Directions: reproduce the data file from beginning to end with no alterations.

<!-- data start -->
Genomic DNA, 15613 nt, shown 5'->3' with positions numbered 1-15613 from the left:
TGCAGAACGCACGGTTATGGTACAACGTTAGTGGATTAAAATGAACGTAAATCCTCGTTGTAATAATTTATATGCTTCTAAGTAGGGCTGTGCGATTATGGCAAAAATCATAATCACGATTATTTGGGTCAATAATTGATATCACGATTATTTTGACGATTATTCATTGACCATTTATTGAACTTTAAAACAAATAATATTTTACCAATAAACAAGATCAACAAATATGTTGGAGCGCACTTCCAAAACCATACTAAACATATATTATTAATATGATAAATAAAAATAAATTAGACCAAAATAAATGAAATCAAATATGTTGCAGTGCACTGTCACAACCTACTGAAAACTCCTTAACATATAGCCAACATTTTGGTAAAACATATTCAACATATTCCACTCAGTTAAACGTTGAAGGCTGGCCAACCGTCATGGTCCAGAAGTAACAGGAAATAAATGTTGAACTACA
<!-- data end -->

Genomic DNA, 15613 nt, shown 5'->3' with positions numbered 1-15613 from the left:
TGCAGAACGCACGGTTATGGTACAACGTTAGTGGATTAAAATGAACGTAAATCCTCGTTGTAATAATTTATATGCTTCTAAGTAGGGCTGTGCGATTATGGCAAAAATCATAATCACGATTATTTGGGTCAATAATTGATATCACGATTATTTTGACGATTATTCATTGACCATTTATTGAACTTTAAAACAAATAATATTTTACCAATAAACAAGATCAACAAATATGTTGGAGCGCACTTCCAAAACCATACTAAACATATATTATTAATATGATAAATAAAAATAAATTAGACCAAAATAAATGAAATCAAATATGTTGCAGTGCACTGTCACAACCTACTGAAAACTCCTTAACATATAGCCAACATTTTGGTAAAACATATTCAACATATTCCACTCAGTTAAACGTTGAAGGCTGGCCAACCGTCATGGTCCAGAAGTAACAGGAAATAAATGTTGAACTACA